Steve,

I don't entirely understand the feature highlight tone priority.  When should I use it and what are the advantages of turning it on (or off)?

Thanks

Stick

 

 

Stick –

This question is more about nuances than concrete differences.  Allow me to explain:

Highlight Tone Priority is a feature of the latest generation of Canon DSLRs including the 50d, 5d Mark II, and 1ds Mark III.  When enabled your ISO range is limited from 200-6400 vs. say 50-26,500 available on the 5d Mark II.  By limiting the ISO range and adjusting the tone curve (which has much more effect when shooting jpegs than with RAW) you can gain as much as one stop of dynamic range.

What do you lose?  You lose the advantages of shooting at ISO 50 (slowing the shutter down in brighter light, essentially for the same reasons as you’d use a neutral density filter), ISO 100 (highest amount of detail and lowest noise, useful for the highest quality images), and above ISO 6400 (very low light work).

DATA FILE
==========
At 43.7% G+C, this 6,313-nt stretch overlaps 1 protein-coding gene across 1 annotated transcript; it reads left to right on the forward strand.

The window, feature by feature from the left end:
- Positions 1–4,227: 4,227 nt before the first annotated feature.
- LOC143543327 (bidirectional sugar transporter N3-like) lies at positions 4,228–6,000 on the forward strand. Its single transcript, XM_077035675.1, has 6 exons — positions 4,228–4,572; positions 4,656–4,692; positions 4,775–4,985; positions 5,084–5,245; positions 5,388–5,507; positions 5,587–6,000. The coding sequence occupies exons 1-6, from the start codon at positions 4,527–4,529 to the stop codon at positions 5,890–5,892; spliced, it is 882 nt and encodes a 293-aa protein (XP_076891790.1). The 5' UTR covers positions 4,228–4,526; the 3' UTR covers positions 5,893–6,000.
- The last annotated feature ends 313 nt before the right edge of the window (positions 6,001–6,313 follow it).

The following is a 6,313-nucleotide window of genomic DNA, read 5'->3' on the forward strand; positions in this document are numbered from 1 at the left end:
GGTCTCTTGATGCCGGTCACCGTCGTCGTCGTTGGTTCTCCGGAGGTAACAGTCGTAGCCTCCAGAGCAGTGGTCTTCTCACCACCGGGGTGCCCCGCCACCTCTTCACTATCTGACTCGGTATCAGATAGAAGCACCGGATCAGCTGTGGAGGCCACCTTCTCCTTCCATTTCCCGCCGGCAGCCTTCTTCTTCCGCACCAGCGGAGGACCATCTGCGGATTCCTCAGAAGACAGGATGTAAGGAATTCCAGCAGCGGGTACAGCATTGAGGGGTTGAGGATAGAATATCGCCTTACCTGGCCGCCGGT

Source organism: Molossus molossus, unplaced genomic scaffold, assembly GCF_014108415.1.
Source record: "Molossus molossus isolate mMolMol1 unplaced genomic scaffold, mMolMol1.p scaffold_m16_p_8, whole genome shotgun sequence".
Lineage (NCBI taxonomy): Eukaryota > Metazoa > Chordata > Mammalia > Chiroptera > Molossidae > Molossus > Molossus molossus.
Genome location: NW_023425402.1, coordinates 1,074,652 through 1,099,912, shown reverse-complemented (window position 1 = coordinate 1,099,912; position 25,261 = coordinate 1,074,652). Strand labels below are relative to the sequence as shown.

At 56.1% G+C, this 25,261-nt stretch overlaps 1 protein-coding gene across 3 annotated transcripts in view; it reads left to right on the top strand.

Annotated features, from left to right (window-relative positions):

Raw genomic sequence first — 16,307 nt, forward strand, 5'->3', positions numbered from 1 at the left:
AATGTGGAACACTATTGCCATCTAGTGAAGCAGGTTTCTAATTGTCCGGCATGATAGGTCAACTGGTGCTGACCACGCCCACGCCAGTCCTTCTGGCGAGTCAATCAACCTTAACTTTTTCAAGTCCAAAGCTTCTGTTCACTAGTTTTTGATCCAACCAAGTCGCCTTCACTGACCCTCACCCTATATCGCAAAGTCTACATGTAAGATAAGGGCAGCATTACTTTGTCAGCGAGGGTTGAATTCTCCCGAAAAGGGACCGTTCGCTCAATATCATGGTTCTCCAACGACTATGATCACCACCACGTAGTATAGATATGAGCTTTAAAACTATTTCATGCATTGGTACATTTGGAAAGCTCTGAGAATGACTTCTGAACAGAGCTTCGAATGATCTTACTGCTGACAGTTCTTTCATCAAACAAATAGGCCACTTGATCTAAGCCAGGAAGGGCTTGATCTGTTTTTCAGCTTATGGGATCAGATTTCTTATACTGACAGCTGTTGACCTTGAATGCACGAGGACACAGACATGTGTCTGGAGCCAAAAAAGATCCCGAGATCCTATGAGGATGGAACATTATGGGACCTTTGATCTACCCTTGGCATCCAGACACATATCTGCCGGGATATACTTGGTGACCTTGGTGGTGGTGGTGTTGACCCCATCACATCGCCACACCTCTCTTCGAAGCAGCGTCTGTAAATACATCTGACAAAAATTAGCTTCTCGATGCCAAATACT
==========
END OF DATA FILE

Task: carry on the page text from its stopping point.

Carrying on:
Apparently using this mode doesn’t take much if any CPU power so it won’t slow down your shooting speed.  This is contrary to say the High ISO Noise Reduction setting.. which greatly slows your camera down when enabled and used in the range where its activated.

For general use it wouldn’t hurt to leave the Highlight Tone Priority feature enabled all the time.  However, if you forget it’s on and conditions call for ISO 50, 100, or >6400.. it could be a problem.  And remember, with RAW images you won’t see much of an improvement if any.  You get the same improvement from RAW images through proper RAW processing.

Personally I think it’s a well thought out marketing feature that only cost Canon a bit of firmware programming

I hope this helps.

Steve


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